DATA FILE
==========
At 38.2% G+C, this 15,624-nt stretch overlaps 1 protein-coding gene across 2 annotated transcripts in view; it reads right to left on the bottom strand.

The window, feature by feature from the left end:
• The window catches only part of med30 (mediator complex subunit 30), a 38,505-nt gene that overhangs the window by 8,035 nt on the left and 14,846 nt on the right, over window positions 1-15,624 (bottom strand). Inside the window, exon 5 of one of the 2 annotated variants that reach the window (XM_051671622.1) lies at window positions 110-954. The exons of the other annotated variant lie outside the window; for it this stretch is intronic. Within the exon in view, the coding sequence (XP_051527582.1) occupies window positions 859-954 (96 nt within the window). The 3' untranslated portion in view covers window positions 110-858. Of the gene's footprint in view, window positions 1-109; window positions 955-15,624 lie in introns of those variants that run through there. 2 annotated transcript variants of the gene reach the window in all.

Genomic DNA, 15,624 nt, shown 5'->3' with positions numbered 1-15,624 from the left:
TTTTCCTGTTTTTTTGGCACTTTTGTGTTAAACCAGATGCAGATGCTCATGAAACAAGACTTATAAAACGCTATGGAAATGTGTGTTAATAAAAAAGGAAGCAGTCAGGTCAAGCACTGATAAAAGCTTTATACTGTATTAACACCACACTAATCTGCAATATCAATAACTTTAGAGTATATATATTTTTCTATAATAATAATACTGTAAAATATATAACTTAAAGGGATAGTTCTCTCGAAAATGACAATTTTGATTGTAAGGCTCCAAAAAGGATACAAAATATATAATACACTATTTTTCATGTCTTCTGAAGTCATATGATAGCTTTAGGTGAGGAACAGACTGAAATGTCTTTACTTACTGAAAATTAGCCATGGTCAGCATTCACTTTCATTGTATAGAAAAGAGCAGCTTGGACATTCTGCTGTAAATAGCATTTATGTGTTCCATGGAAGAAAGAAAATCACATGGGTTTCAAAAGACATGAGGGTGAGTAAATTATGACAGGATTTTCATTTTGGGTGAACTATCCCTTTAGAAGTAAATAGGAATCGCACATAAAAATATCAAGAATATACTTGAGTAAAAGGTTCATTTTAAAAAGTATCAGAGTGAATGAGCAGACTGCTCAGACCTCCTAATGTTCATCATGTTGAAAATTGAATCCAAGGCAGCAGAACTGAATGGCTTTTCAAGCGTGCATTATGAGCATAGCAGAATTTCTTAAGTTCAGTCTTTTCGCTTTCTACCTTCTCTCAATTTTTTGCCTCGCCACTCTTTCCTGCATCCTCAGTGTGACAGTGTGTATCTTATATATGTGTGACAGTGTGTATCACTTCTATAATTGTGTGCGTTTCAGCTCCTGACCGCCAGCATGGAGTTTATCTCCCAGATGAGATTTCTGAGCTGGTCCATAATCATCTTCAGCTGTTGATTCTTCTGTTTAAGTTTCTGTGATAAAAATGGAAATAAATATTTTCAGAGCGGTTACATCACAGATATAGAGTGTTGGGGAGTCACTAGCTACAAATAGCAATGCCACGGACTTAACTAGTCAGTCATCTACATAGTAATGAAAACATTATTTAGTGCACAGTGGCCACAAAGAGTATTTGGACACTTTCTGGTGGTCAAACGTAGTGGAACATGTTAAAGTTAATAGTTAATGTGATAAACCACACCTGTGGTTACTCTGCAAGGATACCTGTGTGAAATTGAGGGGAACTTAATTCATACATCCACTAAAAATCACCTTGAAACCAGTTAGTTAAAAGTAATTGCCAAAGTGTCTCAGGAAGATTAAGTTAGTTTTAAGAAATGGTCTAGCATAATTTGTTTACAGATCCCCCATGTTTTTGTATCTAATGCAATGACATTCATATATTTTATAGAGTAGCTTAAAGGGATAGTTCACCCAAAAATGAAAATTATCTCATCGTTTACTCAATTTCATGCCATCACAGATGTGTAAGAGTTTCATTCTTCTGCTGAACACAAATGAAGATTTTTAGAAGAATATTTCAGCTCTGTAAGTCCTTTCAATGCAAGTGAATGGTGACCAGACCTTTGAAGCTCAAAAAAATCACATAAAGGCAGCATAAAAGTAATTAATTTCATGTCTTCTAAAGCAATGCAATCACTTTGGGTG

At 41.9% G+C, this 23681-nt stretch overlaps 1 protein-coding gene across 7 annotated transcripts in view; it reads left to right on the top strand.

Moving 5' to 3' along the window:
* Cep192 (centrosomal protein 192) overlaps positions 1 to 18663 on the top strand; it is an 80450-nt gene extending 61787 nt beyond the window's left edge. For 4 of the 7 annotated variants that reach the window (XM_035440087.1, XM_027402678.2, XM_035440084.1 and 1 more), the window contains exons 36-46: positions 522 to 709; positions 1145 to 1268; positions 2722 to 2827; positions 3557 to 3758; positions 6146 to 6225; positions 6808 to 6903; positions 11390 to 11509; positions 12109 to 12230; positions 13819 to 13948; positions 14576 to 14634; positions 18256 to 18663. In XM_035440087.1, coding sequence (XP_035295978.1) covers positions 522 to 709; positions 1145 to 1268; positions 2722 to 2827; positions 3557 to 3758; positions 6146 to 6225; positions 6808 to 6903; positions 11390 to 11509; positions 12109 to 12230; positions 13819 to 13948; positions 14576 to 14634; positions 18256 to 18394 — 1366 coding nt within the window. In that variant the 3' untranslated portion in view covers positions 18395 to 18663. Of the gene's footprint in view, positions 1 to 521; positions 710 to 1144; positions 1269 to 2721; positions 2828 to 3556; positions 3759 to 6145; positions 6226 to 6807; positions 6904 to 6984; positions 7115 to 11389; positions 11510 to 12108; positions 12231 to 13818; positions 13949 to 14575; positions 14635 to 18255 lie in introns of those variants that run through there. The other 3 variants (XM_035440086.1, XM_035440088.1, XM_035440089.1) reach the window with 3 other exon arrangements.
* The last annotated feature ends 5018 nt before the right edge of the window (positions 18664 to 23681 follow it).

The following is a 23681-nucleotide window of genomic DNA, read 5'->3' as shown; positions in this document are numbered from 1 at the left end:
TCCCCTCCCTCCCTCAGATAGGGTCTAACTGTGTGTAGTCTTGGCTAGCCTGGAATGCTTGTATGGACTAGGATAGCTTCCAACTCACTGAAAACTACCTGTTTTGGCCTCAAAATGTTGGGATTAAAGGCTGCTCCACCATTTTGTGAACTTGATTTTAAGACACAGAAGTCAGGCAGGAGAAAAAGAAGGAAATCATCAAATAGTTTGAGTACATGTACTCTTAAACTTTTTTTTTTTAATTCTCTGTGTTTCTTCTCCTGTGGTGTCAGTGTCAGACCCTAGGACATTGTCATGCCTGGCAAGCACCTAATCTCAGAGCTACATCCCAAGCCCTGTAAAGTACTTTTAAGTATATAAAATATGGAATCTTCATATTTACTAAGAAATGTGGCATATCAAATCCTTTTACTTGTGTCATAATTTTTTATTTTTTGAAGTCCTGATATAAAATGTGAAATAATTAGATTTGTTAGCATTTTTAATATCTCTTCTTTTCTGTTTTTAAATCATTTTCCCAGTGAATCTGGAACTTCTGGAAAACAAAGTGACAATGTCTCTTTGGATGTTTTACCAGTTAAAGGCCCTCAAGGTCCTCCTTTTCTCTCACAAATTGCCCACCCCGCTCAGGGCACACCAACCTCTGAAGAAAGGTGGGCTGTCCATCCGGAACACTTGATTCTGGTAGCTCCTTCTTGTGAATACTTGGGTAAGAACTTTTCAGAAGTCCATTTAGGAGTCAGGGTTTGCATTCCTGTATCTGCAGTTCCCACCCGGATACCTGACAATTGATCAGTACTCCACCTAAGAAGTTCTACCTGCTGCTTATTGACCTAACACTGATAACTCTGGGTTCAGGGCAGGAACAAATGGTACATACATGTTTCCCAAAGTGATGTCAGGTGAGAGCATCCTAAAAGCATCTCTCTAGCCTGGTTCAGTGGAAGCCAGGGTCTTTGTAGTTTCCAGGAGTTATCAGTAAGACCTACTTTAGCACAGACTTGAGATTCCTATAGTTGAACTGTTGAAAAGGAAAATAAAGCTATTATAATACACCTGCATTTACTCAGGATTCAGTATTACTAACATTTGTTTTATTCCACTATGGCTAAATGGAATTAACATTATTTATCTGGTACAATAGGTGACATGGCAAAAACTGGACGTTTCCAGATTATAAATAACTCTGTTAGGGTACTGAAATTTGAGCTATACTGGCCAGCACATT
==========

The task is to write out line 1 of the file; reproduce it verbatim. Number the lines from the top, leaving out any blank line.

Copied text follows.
At 38.2% G+C, this 15,624-nt stretch overlaps 1 protein-coding gene across 2 annotated transcripts in view; it reads right to left on the bottom strand.